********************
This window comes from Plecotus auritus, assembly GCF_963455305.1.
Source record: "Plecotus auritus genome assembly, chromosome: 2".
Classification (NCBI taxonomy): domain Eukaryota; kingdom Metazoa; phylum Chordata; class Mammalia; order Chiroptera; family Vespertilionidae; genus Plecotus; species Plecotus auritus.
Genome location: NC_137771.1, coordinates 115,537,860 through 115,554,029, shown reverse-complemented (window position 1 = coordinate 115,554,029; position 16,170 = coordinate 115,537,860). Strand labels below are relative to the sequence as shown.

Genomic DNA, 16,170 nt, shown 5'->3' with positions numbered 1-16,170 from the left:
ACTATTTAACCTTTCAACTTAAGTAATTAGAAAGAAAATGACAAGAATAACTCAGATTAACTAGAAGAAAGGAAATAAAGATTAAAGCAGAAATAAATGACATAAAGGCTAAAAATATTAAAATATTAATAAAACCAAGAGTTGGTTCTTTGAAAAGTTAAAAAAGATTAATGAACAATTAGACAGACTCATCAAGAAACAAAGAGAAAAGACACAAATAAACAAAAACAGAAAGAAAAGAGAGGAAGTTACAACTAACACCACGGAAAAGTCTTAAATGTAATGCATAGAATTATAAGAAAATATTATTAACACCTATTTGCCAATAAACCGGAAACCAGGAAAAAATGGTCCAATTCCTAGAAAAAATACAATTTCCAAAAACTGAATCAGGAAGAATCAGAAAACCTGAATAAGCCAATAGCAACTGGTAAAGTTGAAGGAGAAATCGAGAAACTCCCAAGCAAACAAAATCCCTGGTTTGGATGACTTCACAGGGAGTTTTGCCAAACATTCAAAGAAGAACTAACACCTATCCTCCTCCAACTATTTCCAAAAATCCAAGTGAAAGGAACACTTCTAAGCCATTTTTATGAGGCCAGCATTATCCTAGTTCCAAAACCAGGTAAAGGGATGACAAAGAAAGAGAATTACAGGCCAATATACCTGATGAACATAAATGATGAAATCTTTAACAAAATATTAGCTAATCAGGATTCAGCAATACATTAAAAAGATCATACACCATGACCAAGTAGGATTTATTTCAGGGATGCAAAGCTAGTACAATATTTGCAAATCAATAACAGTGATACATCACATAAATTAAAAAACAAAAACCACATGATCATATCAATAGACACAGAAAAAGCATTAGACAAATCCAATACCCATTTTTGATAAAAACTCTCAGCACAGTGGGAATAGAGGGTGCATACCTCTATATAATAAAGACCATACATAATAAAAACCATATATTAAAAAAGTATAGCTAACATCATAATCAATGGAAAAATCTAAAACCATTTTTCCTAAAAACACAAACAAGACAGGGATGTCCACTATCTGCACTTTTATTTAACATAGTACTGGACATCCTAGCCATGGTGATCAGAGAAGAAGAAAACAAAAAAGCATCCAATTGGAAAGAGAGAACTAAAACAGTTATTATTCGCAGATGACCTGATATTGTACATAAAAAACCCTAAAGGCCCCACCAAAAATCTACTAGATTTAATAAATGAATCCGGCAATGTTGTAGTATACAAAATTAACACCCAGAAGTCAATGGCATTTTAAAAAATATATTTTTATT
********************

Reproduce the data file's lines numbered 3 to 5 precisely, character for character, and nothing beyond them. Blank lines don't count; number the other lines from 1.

Classification (NCBI taxonomy): domain Eukaryota; kingdom Metazoa; phylum Chordata; class Mammalia; order Chiroptera; family Vespertilionidae; genus Plecotus; species Plecotus auritus.
Genome location: NC_137771.1, coordinates 115,537,860 through 115,554,029, shown reverse-complemented (window position 1 = coordinate 115,554,029; position 16,170 = coordinate 115,537,860). Strand labels below are relative to the sequence as shown.

Genomic DNA, 16,170 nt, shown 5'->3' with positions numbered 1-16,170 from the left: